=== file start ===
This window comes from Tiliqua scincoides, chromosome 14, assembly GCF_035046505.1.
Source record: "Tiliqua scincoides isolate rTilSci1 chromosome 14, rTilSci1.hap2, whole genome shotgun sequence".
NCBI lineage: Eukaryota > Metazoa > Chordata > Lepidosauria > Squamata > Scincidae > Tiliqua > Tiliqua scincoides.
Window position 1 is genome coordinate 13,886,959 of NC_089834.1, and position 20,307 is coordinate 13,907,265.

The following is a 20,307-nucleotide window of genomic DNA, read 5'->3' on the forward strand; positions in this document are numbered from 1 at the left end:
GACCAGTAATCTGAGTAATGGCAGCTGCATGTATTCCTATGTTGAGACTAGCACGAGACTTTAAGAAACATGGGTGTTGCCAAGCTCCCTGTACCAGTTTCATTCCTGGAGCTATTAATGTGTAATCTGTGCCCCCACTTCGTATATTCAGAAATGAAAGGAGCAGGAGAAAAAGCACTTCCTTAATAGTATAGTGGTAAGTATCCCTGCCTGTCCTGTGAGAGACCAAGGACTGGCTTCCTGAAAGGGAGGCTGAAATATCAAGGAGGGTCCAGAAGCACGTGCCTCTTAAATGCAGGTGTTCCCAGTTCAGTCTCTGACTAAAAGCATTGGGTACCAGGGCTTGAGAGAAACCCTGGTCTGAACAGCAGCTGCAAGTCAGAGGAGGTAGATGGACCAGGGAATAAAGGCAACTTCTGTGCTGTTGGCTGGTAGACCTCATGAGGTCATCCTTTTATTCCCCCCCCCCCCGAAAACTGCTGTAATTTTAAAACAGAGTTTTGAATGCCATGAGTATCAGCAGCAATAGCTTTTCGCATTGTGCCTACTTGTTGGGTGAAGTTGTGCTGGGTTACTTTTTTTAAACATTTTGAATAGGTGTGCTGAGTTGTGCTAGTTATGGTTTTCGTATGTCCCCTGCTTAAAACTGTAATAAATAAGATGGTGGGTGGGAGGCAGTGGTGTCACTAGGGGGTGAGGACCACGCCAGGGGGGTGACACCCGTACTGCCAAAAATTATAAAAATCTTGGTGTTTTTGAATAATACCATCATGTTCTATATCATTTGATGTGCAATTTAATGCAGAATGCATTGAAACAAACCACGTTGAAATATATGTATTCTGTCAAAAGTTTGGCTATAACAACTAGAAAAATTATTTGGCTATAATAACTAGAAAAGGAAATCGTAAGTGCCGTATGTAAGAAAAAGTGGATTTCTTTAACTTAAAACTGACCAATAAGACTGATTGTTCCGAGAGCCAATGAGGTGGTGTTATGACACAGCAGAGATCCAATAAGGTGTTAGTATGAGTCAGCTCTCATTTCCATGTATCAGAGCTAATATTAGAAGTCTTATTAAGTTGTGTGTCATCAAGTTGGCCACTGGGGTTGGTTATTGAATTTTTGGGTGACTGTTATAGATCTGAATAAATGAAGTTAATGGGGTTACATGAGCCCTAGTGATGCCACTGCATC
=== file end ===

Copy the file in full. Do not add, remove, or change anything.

This window comes from Tiliqua scincoides, chromosome 14, assembly GCF_035046505.1.
Source record: "Tiliqua scincoides isolate rTilSci1 chromosome 14, rTilSci1.hap2, whole genome shotgun sequence".
NCBI lineage: Eukaryota > Metazoa > Chordata > Lepidosauria > Squamata > Scincidae > Tiliqua > Tiliqua scincoides.
Window position 1 is genome coordinate 13,886,959 of NC_089834.1, and position 20,307 is coordinate 13,907,265.

The following is a 20,307-nucleotide window of genomic DNA, read 5'->3' on the forward strand; positions in this document are numbered from 1 at the left end:
GACCAGTAATCTGAGTAATGGCAGCTGCATGTATTCCTATGTTGAGACTAGCACGAGACTTTAAGAAACATGGGTGTTGCCAAGCTCCCTGTACCAGTTTCATTCCTGGAGCTATTAATGTGTAATCTGTGCCCCCACTTCGTATATTCAGAAATGAAAGGAGCAGGAGAAAAAGCACTTCCTTAATAGTATAGTGGTAAGTATCCCTGCCTGTCCTGTGAGAGACCAAGGACTGGCTTCCTGAAAGGGAGGCTGAAATATCAAGGAGGGTCCAGAAGCACGTGCCTCTTAAATGCAGGTGTTCCCAGTTCAGTCTCTGACTAAAAGCATTGGGTACCAGGGCTTGAGAGAAACCCTGGTCTGAACAGCAGCTGCAAGTCAGAGGAGGTAGATGGACCAGGGAATAAAGGCAACTTCTGTGCTGTTGGCTGGTAGACCTCATGAGGTCATCCTTTTATTCCCCCCCCCCCCGAAAACTGCTGTAATTTTAAAACAGAGTTTTGAATGCCATGAGTATCAGCAGCAATAGCTTTTCGCATTGTGCCTACTTGTTGGGTGAAGTTGTGCTGGGTTACTTTTTTTAAACATTTTGAATAGGTGTGCTGAGTTGTGCTAGTTATGGTTTTCGTATGTCCCCTGCTTAAAACTGTAATAAATAAGATGGTGGGTGGGAGGCAGTGGTGTCACTAGGGGGTGAGGACCACGCCAGGGGGGTGACACCCGTACTGCCAAAAATTATAAAAATCTTGGTGTTTTTGAATAATACCATCATGTTCTATATCATTTGATGTGCAATTTAATGCAGAATGCATTGAAACAAACCACGTTGAAATATATGTATTCTGTCAAAAGTTTGGCTATAACAACTAGAAAAATTATTTGGCTATAATAACTAGAAAAGGAAATCGTAAGTGCCGTATGTAAGAAAAAGTGGATTTCTTTAACTTAAAACTGACCAATAAGACTGATTGTTCCGAGAGCCAATGAGGTGGTGTTATGACACAGCAGAGATCCAATAAGGTGTTAGTATGAGTCAGCTCTCATTTCCATGTATCAGAGCTAATATTAGAAGTCTTATTAAGTTGTGTGTCATCAAGTTGGCCACTGGGGTTGGTTATTGAATTTTTGGGTGACTGTTATAGATCTGAATAAATGAAGTTAATGGGGTTACATGAGCCCTAGTGATGCCACTGCATC